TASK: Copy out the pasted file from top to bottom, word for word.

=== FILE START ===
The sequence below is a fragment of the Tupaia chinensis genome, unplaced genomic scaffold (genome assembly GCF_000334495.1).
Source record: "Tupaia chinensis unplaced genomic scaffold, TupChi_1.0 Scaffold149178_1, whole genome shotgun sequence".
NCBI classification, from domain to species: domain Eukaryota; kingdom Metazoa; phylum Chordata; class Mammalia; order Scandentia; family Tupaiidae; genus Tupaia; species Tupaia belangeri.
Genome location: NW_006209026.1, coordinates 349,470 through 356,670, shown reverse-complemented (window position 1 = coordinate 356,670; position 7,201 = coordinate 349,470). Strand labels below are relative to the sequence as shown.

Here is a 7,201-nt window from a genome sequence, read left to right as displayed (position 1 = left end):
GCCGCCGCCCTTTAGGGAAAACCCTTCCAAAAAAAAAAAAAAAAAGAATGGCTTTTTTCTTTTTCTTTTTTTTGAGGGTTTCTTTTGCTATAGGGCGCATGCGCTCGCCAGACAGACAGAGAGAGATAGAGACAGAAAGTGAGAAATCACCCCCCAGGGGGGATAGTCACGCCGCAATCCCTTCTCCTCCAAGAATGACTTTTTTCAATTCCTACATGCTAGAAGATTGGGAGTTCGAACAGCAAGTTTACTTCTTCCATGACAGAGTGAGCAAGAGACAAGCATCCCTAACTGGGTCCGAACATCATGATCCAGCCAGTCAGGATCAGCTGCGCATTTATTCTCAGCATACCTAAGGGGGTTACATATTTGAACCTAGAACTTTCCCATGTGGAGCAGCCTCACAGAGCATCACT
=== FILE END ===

The sequence below is a fragment of the Tupaia chinensis genome, unplaced genomic scaffold (genome assembly GCF_000334495.1).
Source record: "Tupaia chinensis unplaced genomic scaffold, TupChi_1.0 Scaffold149178_1, whole genome shotgun sequence".
NCBI classification, from domain to species: domain Eukaryota; kingdom Metazoa; phylum Chordata; class Mammalia; order Scandentia; family Tupaiidae; genus Tupaia; species Tupaia belangeri.
Genome location: NW_006209026.1, coordinates 349,470 through 356,670, shown reverse-complemented (window position 1 = coordinate 356,670; position 7,201 = coordinate 349,470). Strand labels below are relative to the sequence as shown.

Here is a 7,201-nt window from a genome sequence, read left to right as displayed (position 1 = left end):
GCCGCCGCCCTTTAGGGAAAACCCTTCCAAAAAAAAAAAAAAAAAGAATGGCTTTTTTCTTTTTCTTTTTTTTGAGGGTTTCTTTTGCTATAGGGCGCATGCGCTCGCCAGACAGACAGAGAGAGATAGAGACAGAAAGTGAGAAATCACCCCCCAGGGGGGATAGTCACGCCGCAATCCCTTCTCCTCCAAGAATGACTTTTTTCAATTCCTACATGCTAGAAGATTGGGAGTTCGAACAGCAAGTTTACTTCTTCCATGACAGAGTGAGCAAGAGACAAGCATCCCTAACTGGGTCCGAACATCATGATCCAGCCAGTCAGGATCAGCTGCGCATTTATTCTCAGCATACCTAAGGGGGTTACATATTTGAACCTAGAACTTTCCCATGTGGAGCAGCCTCACAGAGCATCACT